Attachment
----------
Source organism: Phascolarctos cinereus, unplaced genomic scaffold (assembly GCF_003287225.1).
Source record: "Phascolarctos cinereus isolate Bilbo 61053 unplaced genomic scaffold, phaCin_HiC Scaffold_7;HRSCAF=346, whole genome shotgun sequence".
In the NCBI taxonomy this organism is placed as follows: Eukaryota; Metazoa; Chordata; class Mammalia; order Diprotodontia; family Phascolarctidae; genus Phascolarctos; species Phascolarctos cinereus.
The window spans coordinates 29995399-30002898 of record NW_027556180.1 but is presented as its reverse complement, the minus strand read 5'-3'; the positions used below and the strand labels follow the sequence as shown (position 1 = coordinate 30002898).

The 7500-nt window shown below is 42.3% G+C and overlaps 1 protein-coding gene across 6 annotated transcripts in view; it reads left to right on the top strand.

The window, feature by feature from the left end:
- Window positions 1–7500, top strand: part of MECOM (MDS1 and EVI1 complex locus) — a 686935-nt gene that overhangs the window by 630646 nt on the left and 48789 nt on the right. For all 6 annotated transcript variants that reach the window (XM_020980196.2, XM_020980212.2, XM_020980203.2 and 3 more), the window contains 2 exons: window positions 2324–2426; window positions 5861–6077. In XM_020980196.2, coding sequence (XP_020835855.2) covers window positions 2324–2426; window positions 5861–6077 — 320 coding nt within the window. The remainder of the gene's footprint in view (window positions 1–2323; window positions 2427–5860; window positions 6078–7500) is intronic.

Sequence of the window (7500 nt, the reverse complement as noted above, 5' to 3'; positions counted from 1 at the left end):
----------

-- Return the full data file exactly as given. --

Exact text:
Source organism: Phascolarctos cinereus, unplaced genomic scaffold (assembly GCF_003287225.1).
Source record: "Phascolarctos cinereus isolate Bilbo 61053 unplaced genomic scaffold, phaCin_HiC Scaffold_7;HRSCAF=346, whole genome shotgun sequence".
In the NCBI taxonomy this organism is placed as follows: Eukaryota; Metazoa; Chordata; class Mammalia; order Diprotodontia; family Phascolarctidae; genus Phascolarctos; species Phascolarctos cinereus.
The window spans coordinates 29995399-30002898 of record NW_027556180.1 but is presented as its reverse complement, the minus strand read 5'-3'; the positions used below and the strand labels follow the sequence as shown (position 1 = coordinate 30002898).

The 7500-nt window shown below is 42.3% G+C and overlaps 1 protein-coding gene across 6 annotated transcripts in view; it reads left to right on the top strand.

The window, feature by feature from the left end:
- Window positions 1–7500, top strand: part of MECOM (MDS1 and EVI1 complex locus) — a 686935-nt gene that overhangs the window by 630646 nt on the left and 48789 nt on the right. For all 6 annotated transcript variants that reach the window (XM_020980196.2, XM_020980212.2, XM_020980203.2 and 3 more), the window contains 2 exons: window positions 2324–2426; window positions 5861–6077. In XM_020980196.2, coding sequence (XP_020835855.2) covers window positions 2324–2426; window positions 5861–6077 — 320 coding nt within the window. The remainder of the gene's footprint in view (window positions 1–2323; window positions 2427–5860; window positions 6078–7500) is intronic.

Sequence of the window (7500 nt, the reverse complement as noted above, 5' to 3'; positions counted from 1 at the left end):